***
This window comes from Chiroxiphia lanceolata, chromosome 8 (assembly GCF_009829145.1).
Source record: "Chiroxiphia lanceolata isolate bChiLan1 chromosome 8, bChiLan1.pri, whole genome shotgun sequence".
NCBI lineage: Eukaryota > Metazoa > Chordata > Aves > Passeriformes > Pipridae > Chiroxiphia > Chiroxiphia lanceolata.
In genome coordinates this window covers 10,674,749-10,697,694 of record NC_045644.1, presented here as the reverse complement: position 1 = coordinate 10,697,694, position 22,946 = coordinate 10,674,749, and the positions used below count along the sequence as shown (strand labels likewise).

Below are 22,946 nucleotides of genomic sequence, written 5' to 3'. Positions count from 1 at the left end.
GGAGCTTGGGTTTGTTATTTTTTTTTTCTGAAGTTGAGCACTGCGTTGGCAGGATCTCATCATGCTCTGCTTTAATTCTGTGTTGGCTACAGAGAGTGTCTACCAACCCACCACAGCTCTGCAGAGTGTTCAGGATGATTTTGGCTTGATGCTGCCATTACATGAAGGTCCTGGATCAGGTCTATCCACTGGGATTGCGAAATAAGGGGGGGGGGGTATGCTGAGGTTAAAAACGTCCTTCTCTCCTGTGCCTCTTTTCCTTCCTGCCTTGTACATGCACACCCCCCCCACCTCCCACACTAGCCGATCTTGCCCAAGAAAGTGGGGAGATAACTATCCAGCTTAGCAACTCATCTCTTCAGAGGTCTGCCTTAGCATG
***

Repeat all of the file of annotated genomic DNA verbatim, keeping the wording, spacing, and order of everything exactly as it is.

This window comes from Chiroxiphia lanceolata, chromosome 8 (assembly GCF_009829145.1).
Source record: "Chiroxiphia lanceolata isolate bChiLan1 chromosome 8, bChiLan1.pri, whole genome shotgun sequence".
NCBI lineage: Eukaryota > Metazoa > Chordata > Aves > Passeriformes > Pipridae > Chiroxiphia > Chiroxiphia lanceolata.
In genome coordinates this window covers 10,674,749-10,697,694 of record NC_045644.1, presented here as the reverse complement: position 1 = coordinate 10,697,694, position 22,946 = coordinate 10,674,749, and the positions used below count along the sequence as shown (strand labels likewise).

Below are 22,946 nucleotides of genomic sequence, written 5' to 3'. Positions count from 1 at the left end.
GGAGCTTGGGTTTGTTATTTTTTTTTTCTGAAGTTGAGCACTGCGTTGGCAGGATCTCATCATGCTCTGCTTTAATTCTGTGTTGGCTACAGAGAGTGTCTACCAACCCACCACAGCTCTGCAGAGTGTTCAGGATGATTTTGGCTTGATGCTGCCATTACATGAAGGTCCTGGATCAGGTCTATCCACTGGGATTGCGAAATAAGGGGGGGGGGGTATGCTGAGGTTAAAAACGTCCTTCTCTCCTGTGCCTCTTTTCCTTCCTGCCTTGTACATGCACACCCCCCCCACCTCCCACACTAGCCGATCTTGCCCAAGAAAGTGGGGAGATAACTATCCAGCTTAGCAACTCATCTCTTCAGAGGTCTGCCTTAGCATG